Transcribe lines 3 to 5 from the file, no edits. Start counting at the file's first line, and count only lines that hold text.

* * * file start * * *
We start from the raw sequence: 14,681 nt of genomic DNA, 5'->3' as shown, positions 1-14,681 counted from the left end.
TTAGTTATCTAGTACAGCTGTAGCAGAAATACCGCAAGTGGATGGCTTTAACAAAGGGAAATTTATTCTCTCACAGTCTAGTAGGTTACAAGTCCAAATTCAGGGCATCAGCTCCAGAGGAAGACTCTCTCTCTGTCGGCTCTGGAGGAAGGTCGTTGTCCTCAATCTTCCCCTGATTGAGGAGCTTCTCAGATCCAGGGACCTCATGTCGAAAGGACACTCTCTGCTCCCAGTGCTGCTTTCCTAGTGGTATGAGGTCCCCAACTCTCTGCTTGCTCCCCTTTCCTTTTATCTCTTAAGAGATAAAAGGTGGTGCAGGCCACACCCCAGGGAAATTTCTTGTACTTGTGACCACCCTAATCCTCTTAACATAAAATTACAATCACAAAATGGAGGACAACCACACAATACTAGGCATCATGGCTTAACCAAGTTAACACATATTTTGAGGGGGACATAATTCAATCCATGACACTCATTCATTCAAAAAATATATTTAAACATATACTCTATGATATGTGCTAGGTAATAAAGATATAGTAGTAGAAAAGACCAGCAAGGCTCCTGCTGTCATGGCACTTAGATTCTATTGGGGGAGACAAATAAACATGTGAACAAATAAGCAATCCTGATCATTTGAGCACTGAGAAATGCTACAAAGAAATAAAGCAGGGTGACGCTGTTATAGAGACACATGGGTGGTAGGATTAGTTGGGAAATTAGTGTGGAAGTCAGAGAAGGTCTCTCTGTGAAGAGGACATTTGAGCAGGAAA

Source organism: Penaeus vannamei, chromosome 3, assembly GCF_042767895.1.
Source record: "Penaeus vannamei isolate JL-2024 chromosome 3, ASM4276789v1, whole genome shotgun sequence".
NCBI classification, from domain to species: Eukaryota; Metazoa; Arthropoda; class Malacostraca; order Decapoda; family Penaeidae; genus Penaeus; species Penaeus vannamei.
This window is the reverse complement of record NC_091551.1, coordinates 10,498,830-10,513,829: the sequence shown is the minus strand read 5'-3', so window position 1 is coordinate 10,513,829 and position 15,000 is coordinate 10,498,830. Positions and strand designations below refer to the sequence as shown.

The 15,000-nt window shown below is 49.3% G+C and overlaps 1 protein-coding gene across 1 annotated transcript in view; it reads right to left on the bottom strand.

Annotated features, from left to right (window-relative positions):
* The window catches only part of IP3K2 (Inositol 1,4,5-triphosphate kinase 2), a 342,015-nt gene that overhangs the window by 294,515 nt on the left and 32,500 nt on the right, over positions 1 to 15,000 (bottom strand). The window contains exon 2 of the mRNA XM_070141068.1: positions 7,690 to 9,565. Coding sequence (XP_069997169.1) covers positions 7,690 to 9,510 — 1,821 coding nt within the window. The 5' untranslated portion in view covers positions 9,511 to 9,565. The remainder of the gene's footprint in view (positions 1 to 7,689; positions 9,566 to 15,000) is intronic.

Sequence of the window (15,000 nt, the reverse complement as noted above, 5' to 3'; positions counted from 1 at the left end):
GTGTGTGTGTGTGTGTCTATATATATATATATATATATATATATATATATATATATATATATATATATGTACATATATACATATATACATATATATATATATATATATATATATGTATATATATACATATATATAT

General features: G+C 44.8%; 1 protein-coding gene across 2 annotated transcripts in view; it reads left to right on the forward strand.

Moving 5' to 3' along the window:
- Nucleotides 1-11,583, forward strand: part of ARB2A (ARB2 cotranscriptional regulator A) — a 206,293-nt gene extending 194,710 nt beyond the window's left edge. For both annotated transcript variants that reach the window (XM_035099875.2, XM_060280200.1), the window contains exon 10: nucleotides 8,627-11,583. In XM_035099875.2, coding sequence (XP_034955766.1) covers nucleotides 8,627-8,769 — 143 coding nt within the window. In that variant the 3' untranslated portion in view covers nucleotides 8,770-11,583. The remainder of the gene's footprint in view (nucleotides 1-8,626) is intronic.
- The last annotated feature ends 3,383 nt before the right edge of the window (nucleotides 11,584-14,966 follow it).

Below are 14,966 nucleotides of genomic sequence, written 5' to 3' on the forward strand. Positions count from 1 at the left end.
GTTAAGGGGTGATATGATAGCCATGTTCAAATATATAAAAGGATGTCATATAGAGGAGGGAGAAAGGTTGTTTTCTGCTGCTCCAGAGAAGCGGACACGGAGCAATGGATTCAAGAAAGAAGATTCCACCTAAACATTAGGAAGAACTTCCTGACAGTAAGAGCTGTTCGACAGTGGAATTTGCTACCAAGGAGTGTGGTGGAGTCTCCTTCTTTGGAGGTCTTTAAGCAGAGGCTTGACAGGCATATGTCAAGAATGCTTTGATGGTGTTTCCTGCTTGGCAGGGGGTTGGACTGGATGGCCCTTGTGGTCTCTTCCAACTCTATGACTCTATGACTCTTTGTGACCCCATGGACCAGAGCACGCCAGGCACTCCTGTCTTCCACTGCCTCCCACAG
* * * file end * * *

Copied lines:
Source organism: Penaeus vannamei, chromosome 3, assembly GCF_042767895.1.
Source record: "Penaeus vannamei isolate JL-2024 chromosome 3, ASM4276789v1, whole genome shotgun sequence".
NCBI classification, from domain to species: Eukaryota; Metazoa; Arthropoda; class Malacostraca; order Decapoda; family Penaeidae; genus Penaeus; species Penaeus vannamei.